During the final “Survivor Palau” tribal council, jurors were presented with two different theories of the game that seemed to encapsulate everything we’ve learned these past 10 seasons.
Tom Westman argued that he outplayed 19 other people, while Katie Gallagher reminded the jury that she’d outlasted everyone else. Ignoring for a moment the fact that the jurors were casually fashioning a noose for Katie while waiting their turn to ask questions, both she and Tom presented compelling arguments.
Thus, in a game that uses “Outwit. Outplay. Outlast.” as its motto, the real question was this: Who outwitted the others?
The answer, of course, was Tom, whose affability and fatherliness masked 39 days worth of strategizing, handing him an easy victory. Tom played the game aggressively, dominating challenges and turning his back on his friends when he needed to. “You tell lies or do whatever you gotta do to get ahead,” he said. But his likeability overpowered his duplicity, and in the end, that made him nearly invincible.
“You can’t beat this guy,” Katie said while the jury took turns verbally weed-whacking her. But Tom didn’t win just because Katie attracted less-than-friendly feelings from the jurors (Gregg warmly noted that Katie was “worthless,” “insignificant,” “embarrassing,” and “pathetic”; Caryn was much kinder and said Katie was simply “phony,” “cruel,” the “laziest person at camp,” and “bad at challenges.”)
Because of his game play, Tom deserved the win, but he is ultimately an innocuous choice. He’s strong, he’s hot, and he’s both a father figure and a firefighter who played the game as hard as he could. He was always prepared to deal with the consequences of his actions, unlike some of his fellow tribe members. He stabbed a shark with a wooden pole. What’s there to dislike?
Still, Tom was never a safe bet. Had Caryn allied with the other women instead of running to Tom to reveal their plans, Tom would have gone home a few weeks ago. Tom was viewed as a threat (heck, he won five of seven individual challenges and led his tribe to 11 victories out of 14 attempts). And let’s not forget the shark.
He also altered his strategy as necessary, much to the dismay of some jury members. As host Jeff Probst mentioned during the reunion, Tom applied game theory, making his best move based upon what he assumed to be the move others would be making. It hurt some of his friends, but took him to the end.
Real surprise wasn't the winner, but the win
Still, the real surprise of the “Survivor Palau” finale was not that Tom won, because he was the obvious favorite early on, but the way the pieces fell into place to ensure his victory during the last three days.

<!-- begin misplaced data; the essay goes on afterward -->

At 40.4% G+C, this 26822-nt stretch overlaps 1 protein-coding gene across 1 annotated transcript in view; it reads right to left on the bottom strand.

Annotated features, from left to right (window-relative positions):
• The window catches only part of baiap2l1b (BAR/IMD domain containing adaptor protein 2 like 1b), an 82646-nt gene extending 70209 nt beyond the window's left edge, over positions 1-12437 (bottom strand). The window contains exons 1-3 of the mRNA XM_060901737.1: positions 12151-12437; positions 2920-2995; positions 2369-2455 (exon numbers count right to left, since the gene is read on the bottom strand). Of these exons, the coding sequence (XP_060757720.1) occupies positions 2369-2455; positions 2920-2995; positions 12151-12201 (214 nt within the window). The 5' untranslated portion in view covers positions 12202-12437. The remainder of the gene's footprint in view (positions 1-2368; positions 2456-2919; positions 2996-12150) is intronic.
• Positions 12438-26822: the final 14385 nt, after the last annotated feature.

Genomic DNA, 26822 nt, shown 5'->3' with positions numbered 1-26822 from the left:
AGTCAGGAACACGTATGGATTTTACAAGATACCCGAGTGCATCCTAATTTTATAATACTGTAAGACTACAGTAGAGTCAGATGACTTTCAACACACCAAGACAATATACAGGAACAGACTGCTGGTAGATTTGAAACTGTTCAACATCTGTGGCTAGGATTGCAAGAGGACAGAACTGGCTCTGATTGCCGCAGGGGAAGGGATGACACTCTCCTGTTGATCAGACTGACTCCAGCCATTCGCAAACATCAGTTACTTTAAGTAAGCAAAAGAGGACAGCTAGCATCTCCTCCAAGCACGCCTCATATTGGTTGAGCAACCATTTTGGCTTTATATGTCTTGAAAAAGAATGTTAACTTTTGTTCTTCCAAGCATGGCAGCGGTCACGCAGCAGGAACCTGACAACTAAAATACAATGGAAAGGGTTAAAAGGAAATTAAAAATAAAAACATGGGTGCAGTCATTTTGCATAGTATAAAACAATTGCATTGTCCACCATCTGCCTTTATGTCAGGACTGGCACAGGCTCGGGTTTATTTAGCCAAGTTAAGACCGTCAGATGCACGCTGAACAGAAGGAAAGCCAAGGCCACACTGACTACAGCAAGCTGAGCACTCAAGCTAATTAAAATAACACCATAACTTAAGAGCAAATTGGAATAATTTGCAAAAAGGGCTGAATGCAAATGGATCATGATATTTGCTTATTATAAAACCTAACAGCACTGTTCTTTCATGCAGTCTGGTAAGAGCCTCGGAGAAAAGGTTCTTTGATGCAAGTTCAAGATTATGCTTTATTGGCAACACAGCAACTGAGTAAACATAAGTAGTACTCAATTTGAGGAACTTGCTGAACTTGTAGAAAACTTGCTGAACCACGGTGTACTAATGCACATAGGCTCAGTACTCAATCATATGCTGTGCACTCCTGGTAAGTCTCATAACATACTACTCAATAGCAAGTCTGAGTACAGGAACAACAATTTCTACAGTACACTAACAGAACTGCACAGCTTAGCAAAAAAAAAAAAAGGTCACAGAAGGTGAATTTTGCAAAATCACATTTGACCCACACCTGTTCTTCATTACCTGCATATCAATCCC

Of the final four, Jenn was in the weakest position, and seemed the logical choice to join the jury first. She did, but only after a game-changing series of events unfolded. First, Ian slipped and revealed to Tom that their bond was not as tight on Ian’s end.
With nothing to lose, Jenn went to Tom with details of her alliance with Ian and Katie, forcing a Tom-Ian showdown that ultimately led Tom to join Jenn and vote against his buddy Ian at tribal council. With Katie voting against Jenn, Jenn and Ian faced off in a fire-building tiebreaker challenge. Ian won and Jenn went home. That was a predictable outcome from a very unpredictable set of events.
Even though Jenn’s departure left the alliance of three — Katie, Ian, and Tom — standing together, the day’s events were devastating to Ian. He was deeply and obviously wounded when Tom and Katie confronted him with the decisions he’d made in the game. Ian reacted emotionally, breaking down and getting defensive, and his fellow alliance members Tom and Katie stoked that ember until flames consumed him.
In the final immunity challenge, that weakness ultimately broke Ian down. Katie dropped out early, but Ian and Tom clung to masts atop buoys for a “Survivor” record of nearly 12 hours — 12 hours!
Ian gives upThen, suddenly, Ian literally gave up. And he didn’t just jump into the water and quit the challenge, which would have been within the realm of understandable behavior. He actually quit the entire game, telling Tom that he’d step down only if Tom promised to take Katie to the final two. “I’ll give up the million to get back your guys’ friendship,” Ian said, and then hurled himself into the water.
Immediately afterward, Jeff Probst presided over yet another “Survivor” first, an impromptu tribal council. After confirming with Ian that he wasn’t just being delusional, Tom sent Ian to the jury, handing himself a clear victory in the game. (Other combinations — Ian and Tom, Ian and Katie — clearly would have left the jury with a more difficult decision at the final tribal council.)
More than a few people have quit “Survivor” over the years, and more than a few have made dumb-dumb moves in the game that they probably regret to this day. Ian is in a category all his own. He quit for friendship, for respect. That’s the most stupefying, admirably moronic move imaginable. Dolphin trainer Ian might have made the most idiotic decision in the history of “Survivor,” but he’s a noble idiot, one who clearly has his own priorities straight.
In five years, there have been 10 seasons of “Survivor,” and it came of age in its tenth season. Palau was full of firsts that featured a combination of extremely physical challenges and exceptionally forthright strategizing. While a perfect game of “Survivor” is impossible, this season came close to demonstrating flawless play, as one tribe slaughtered another and two people in particular — Stephenie and Tom — dominated the game physically and mentally.
But it may be remembered most because of Ian, the guy who gave up the game and possibly $1 million in order to gain something for himself.
is a writer and teacher who publishes reality blurred, a daily summary of reality TV news.